Post-Gaddafi era (2011-present)[edit]

Following the overthrow of Libya's Muammar Gaddafi, relations have continued to strengthen from both parts. The Maltese Government in collaboration with MCAST has offered scholarships to Libyan students. Discussions on Illegal Migrations also have been undergoing. On September 2013, a deal was struck for Malta to procure crude oil, refined oil, jet fuel and LPG at a fixed price. Some issue on and oil exploration area, claimed by both countries, have been discussed by both parties, agreeing for joint oil exploration by both countries. Malta will also help Libya in transport and civil aviation. The Libyan government was keen on improving links between the two countries including oil and gas, education, including a rehabilitation of the Ta' Giorni Institute, and other aspects.[1]

During the second Libyan civil war, Malta (along with most of the international community) continued to recognize the Council of Deputies after it was declared unconstitutional by the Supreme Court of Libya. Libyan charge d'affaires Hussin Musrati insisted that by doing so, Malta was "interfering in Libyan affairs".[10] Due to the conflict, there are currently two Libyan embassies in Malta. The unrecognized General National Congress now controls the official Libyan Embassy in Balzan, while the internationally recognized Council of Deputies has opened a consulate in Ta' Xbiex. Each of the two embassies say that visas issued by the other entity are not valid.[11]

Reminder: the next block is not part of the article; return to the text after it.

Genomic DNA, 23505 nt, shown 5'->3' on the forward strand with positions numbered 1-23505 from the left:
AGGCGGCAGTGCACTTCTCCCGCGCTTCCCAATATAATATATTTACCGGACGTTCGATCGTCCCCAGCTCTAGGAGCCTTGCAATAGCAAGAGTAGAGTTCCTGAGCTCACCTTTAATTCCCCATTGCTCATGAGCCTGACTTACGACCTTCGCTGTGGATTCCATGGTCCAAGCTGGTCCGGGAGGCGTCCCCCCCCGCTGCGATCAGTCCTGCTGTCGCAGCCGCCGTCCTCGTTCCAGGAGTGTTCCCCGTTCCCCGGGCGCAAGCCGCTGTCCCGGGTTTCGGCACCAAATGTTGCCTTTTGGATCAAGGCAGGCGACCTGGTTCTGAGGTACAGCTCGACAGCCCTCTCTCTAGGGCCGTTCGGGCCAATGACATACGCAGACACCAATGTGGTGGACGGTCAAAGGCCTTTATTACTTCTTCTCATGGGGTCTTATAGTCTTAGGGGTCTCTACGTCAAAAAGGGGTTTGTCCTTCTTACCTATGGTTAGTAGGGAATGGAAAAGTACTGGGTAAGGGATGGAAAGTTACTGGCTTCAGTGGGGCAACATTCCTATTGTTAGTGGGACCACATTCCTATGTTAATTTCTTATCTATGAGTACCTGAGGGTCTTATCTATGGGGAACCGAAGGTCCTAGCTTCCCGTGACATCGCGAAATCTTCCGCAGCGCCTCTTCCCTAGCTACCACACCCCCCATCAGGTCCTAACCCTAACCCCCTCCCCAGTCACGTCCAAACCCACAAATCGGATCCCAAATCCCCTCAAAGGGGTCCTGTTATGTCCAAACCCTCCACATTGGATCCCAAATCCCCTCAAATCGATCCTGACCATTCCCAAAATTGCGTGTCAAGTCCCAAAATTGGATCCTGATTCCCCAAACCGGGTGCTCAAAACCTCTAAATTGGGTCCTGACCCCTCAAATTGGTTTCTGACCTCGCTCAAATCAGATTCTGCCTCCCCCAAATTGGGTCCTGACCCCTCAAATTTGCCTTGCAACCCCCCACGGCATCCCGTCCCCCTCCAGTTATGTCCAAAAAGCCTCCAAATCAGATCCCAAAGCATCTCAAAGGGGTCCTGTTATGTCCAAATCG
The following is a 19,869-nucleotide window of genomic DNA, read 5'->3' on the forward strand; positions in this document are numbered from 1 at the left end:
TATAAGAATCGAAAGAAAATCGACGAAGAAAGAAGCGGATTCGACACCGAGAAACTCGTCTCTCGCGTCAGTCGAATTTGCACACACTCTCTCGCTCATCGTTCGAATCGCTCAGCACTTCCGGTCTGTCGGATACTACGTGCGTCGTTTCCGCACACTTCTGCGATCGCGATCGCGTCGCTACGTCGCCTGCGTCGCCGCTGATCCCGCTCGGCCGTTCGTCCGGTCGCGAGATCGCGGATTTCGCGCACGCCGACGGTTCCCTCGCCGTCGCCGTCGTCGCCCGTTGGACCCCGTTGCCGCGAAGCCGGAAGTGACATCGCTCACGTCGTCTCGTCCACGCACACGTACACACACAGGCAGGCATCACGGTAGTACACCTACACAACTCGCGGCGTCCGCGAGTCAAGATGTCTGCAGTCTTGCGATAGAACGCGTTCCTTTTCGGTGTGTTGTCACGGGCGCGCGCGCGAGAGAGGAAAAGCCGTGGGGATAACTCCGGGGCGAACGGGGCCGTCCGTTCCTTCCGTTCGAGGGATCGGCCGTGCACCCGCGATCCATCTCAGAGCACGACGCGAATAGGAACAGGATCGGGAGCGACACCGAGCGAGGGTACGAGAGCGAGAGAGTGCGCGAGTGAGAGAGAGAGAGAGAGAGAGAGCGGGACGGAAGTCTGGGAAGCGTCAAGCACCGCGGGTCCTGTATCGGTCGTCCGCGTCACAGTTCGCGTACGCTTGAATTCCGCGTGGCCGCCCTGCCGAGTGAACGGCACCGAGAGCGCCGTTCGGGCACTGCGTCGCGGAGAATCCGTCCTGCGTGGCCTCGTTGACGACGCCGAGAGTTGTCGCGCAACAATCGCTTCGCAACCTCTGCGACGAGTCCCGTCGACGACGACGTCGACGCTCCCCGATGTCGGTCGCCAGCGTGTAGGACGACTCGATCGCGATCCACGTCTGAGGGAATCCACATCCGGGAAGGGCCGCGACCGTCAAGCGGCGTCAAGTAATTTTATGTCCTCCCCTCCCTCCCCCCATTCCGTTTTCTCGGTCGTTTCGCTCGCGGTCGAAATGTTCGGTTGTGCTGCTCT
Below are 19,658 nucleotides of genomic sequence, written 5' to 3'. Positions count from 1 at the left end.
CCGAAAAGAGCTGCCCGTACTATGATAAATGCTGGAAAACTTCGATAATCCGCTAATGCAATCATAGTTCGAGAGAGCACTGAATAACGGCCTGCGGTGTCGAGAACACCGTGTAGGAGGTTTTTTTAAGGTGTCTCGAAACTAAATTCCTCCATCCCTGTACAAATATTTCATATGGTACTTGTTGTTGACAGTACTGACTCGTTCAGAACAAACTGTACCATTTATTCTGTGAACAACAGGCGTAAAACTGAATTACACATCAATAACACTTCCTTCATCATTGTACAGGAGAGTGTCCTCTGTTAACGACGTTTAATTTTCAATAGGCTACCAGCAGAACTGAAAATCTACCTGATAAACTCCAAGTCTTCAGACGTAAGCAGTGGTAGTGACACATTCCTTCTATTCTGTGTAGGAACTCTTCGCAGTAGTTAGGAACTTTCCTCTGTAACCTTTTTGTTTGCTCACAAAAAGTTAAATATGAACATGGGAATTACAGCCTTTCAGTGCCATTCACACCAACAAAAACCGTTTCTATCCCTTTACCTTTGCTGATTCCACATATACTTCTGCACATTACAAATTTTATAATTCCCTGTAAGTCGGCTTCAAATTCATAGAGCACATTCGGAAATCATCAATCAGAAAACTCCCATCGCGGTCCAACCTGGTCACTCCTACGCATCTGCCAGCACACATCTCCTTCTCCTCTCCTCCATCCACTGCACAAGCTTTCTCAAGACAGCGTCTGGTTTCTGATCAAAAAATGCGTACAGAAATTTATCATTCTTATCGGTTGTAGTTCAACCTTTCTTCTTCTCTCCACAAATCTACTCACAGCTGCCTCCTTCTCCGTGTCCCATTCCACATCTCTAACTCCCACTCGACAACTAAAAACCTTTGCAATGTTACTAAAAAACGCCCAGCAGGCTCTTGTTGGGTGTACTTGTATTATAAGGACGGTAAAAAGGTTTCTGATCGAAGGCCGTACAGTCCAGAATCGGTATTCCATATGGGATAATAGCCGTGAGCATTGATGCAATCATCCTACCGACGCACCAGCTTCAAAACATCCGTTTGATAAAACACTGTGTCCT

On 27 January 2015, Islamic State militants attacked the Maltese-run Corinthia Hotel in Tripoli. Following further expansion of the Islamic State in Libya (particularly the fall of Nawfaliya), Prime Minister Joseph Muscat and Leader of the Opposition Simon Busuttil called for the United Nations and European Union to intervene in Libya to prevent the country from becoming a failed state.[12][13]

See also[edit]


  1. ^ a b "Malta strikes favourable oil, gas procurement deal with Libya". Times of Malta. 2 September 2013. Retrieved 2 September 2013. 
  2. ^ "Gaddafi to the Rescue", in Time Magazine (Monday, Jan. 17, 1972). Last viewed August 8, 2007.
  3. ^ "Our Sad Adieu", in Time Magazine (Monday, Apr. 09, 1979). Last viewed August 8, 2007.
  4. ^ Jeremy Boissevain, "Ritual, Play, and Identity: Changing Patterns of Celebration in Maltese Villages," in Journal of Mediterranean Studies, Vol.1 (1), 1991:87-100 at 88.
  5. ^ "Maritime Squadron Armed Forces of Malta". March 2010. Retrieved 15 February 2015. 
  6. ^ Libya’s bridge to Europe
  8. ^ Hanspeter Mattes, "Aspekte der libyschen Außeninvestitionspolitik 1972-1985 (Fallbeispiel Malta)," Mitteilungen des Deutschen Orient-Instituts, No. 26 (Hamburg: 1985), at 88-126; 142-161.
  9. ^ Peregin, Christian (22 February 2011). "Two Libyan fighter pilots defect to Malta". Times of Malta. Retrieved 15 February 2015. 
  10. ^ "Malta interfering in Libya's affairs - charge d'affaires". Times of Malta. 20 December 2014. Retrieved 20 December 2014. 
  11. ^ "Libyan Embassy says visas issued by any other entity 'not valid'". Times of Malta. 8 January 2015. Retrieved 15 February 2015. 
  12. ^ "Malta should press EU to intervene in Libya - Simon Busuttil". Times of Malta. 15 February 2015. Retrieved 15 February 2015. 
  13. ^ Micallef, Keith (15 February 2015). "Prime Minister calls for UN intervention in Libya". Times of Malta. Retrieved 15 February 2015.